Criteria: 1.4.3 Contrast (Minimum) (AA), 2.5.8 Target Size (Minimum) (AA), 3.3.2 Labels or Instructions (A), 1.3.1 Info and relationships (A), 1.1.1 Non-text content (A), 2.1.1 Keyboard (A), 2.4.7 Focus visible (AA)
Apart from the usual criteria for usable and accessible interfaces such as the presence of an appropriate and programmatically determinable text label or contrast, the interface elements need to accommodate users that may have reduced motor ability or other circumstances that prevent them from performing precise maneuvers using pointing devices. For such users, a small click/touch target can be quite difficult if not impossible to operate. Although using keyboard navigation as an alternative may be viable for some of these users, we cannot assume that they are able or willing to do so.
The abstract review form uses what I call “blue pills” that are used to rate various aspects of the contribution.
These pills suffer from several accessibility issues.
First and foremost, the purpose of the pills is not clarified via a text label. Although the text of the question is clearly displayed on the page, it is not associated with the widget (1.3.1 Info and relationships, 3.3.2 Labels or instructions).
This is fixed by wrapping the pills in a
<fieldset> where the question represents the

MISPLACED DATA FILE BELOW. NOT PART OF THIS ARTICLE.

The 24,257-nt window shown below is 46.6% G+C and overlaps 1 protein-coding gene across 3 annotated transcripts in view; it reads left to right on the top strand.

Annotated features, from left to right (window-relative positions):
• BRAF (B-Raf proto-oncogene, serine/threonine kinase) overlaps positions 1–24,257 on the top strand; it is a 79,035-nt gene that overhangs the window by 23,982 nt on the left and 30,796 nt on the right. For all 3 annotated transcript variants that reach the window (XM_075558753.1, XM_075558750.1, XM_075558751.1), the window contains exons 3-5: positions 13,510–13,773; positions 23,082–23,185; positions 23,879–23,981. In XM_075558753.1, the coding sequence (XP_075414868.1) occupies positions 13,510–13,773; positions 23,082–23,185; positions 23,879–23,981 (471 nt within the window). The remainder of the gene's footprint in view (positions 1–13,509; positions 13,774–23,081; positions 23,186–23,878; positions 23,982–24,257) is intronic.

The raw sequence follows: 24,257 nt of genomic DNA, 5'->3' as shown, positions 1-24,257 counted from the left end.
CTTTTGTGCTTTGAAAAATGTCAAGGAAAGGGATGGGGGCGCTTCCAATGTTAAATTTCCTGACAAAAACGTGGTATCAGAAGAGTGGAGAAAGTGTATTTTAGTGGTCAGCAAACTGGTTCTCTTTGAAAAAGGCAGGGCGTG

<legend> for the fieldset.
Secondly, the labels of the inputs themselves do not have text content (they are represented by a graphic), failing the 3.3.2 Labels or instructions and 1.1.1 Non-text content criteria. This can be fixed by providing a visually hidden text label or using a tooltip.
We also have a 1.4.3 Contrast (Minimum) failure due to the faint outline of the graphic used to represent the button. The button graphic outline should use at least #737373 to satisfy the guideline.
The target size of the blue pills is roughly 13 pixels on the short edge. This is about half the recommended minimum size of the target (24 pixels). The target size can be increased one of two ways. We can either physically grow the graphic itself, or provide a larger clickable are using paddings while retaining the same visual appearance of the pills.
Here is an example of using only paddings:
While using paddings technically addresses the WCAG success criteria, it still forces the user to attempt precise maneuvering because the target appears small. Therefore, increasing the target size is still desirable.
Applying fixes for several of the issued mentioned before along with some cosmetic touches to reinforce the notion that these pills behave like radio buttons we get something like this:
With these change, the target area could be at least 30px on the short edge (vertical) with the graphic itself being 20px (the actual sizes depend on the font size, or should at least). This gives sufficient surface area to allow less precise selection and reduce fat-fingering on touch devices.
The interface uses hidden radio buttons which are hidden using the
display: none rule. This is not a valid way to hide form controls as it renders them inoperable to keyboard users (2.1.1 Keyboard). The styling has to be corrected to hide the input visually without making it hidden from the accessibility technology or keyboard users, and a proper focus outline must be rendered for labels that are associated with the focused radio (2.4.7 Focus visible).